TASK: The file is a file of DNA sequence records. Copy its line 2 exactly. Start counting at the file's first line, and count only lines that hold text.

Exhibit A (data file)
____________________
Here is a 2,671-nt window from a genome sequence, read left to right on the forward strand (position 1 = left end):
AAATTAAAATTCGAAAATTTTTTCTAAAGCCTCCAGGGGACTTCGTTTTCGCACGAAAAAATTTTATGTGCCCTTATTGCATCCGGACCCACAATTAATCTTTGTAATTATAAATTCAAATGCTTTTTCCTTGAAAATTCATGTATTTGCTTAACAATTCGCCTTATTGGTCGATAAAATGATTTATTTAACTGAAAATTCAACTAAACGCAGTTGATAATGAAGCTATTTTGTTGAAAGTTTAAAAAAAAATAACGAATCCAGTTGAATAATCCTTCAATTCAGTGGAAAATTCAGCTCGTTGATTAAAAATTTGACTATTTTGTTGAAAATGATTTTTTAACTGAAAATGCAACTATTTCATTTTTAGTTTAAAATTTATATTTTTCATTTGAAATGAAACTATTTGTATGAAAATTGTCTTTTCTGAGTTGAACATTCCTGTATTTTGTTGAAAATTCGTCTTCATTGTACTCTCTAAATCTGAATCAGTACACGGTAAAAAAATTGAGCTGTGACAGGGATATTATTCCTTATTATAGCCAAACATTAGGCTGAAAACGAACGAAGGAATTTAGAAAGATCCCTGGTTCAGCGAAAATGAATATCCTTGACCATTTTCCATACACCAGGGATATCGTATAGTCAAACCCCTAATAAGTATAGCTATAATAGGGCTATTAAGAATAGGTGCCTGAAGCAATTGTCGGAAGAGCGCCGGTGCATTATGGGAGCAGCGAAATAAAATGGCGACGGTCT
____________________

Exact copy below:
AAATTAAAATTCGAAAATTTTTTCTAAAGCCTCCAGGGGACTTCGTTTTCGCACGAAAAAATTTTATGTGCCCTTATTGCATCCGGACCCACAATTAATCTTTGTAATTATAAATTCAAATGCTTTTTCCTTGAAAATTCATGTATTTGCTTAACAATTCGCCTTATTGGTCGATAAAATGATTTATTTAACTGAAAATTCAACTAAACGCAGTTGATAATGAAGCTATTTTGTTGAAAGTTTAAAAAAAAATAACGAATCCAGTTGAATAATCCTTCAATTCAGTGGAAAATTCAGCTCGTTGATTAAAAATTTGACTATTTTGTTGAAAATGATTTTTTAACTGAAAATGCAACTATTTCATTTTTAGTTTAAAATTTATATTTTTCATTTGAAATGAAACTATTTGTATGAAAATTGTCTTTTCTGAGTTGAACATTCCTGTATTTTGTTGAAAATTCGTCTTCATTGTACTCTCTAAATCTGAATCAGTACACGGTAAAAAAATTGAGCTGTGACAGGGATATTATTCCTTATTATAGCCAAACATTAGGCTGAAAACGAACGAAGGAATTTAGAAAGATCCCTGGTTCAGCGAAAATGAATATCCTTGACCATTTTCCATACACCAGGGATATCGTATAGTCAAACCCCTAATAAGTATAGCTATAATAGGGCTATTAAGAATAGGTGCCTGAAGCAATTGTCGGAAGAGCGCCGGTGCATTATGGGAGCAGCGAAATAAAATGGCGACGGTCT